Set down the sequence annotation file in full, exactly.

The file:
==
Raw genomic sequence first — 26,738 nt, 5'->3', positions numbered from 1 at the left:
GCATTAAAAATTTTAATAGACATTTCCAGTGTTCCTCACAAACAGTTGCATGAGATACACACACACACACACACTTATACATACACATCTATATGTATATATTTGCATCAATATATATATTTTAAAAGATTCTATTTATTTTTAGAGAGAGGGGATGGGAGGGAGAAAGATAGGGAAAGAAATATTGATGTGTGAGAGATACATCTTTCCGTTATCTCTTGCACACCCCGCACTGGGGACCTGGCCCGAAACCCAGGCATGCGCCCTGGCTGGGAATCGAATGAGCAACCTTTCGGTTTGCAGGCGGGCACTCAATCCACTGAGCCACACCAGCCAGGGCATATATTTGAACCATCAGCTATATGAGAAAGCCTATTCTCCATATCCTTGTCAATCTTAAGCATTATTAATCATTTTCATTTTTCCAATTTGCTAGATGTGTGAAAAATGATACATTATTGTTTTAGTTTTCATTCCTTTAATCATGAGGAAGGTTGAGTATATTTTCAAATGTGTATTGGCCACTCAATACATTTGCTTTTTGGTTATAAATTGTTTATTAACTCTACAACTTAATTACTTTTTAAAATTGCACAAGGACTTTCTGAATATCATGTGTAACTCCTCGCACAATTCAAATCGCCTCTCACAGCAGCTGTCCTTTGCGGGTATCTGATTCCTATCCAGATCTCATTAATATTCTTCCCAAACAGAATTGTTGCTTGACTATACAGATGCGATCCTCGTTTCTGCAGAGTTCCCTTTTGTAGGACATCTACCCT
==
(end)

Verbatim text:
Raw genomic sequence first — 26,738 nt, 5'->3', positions numbered from 1 at the left:
GCATTAAAAATTTTAATAGACATTTCCAGTGTTCCTCACAAACAGTTGCATGAGATACACACACACACACACACTTATACATACACATCTATATGTATATATTTGCATCAATATATATATTTTAAAAGATTCTATTTATTTTTAGAGAGAGGGGATGGGAGGGAGAAAGATAGGGAAAGAAATATTGATGTGTGAGAGATACATCTTTCCGTTATCTCTTGCACACCCCGCACTGGGGACCTGGCCCGAAACCCAGGCATGCGCCCTGGCTGGGAATCGAATGAGCAACCTTTCGGTTTGCAGGCGGGCACTCAATCCACTGAGCCACACCAGCCAGGGCATATATTTGAACCATCAGCTATATGAGAAAGCCTATTCTCCATATCCTTGTCAATCTTAAGCATTATTAATCATTTTCATTTTTCCAATTTGCTAGATGTGTGAAAAATGATACATTATTGTTTTAGTTTTCATTCCTTTAATCATGAGGAAGGTTGAGTATATTTTCAAATGTGTATTGGCCACTCAATACATTTGCTTTTTGGTTATAAATTGTTTATTAACTCTACAACTTAATTACTTTTTAAAATTGCACAAGGACTTTCTGAATATCATGTGTAACTCCTCGCACAATTCAAATCGCCTCTCACAGCAGCTGTCCTTTGCGGGTATCTGATTCCTATCCAGATCTCATTAATATTCTTCCCAAACAGAATTGTTGCTTGACTATACAGATGCGATCCTCGTTTCTGCAGAGTTCCCTTTTGTAGGACATCTACCCT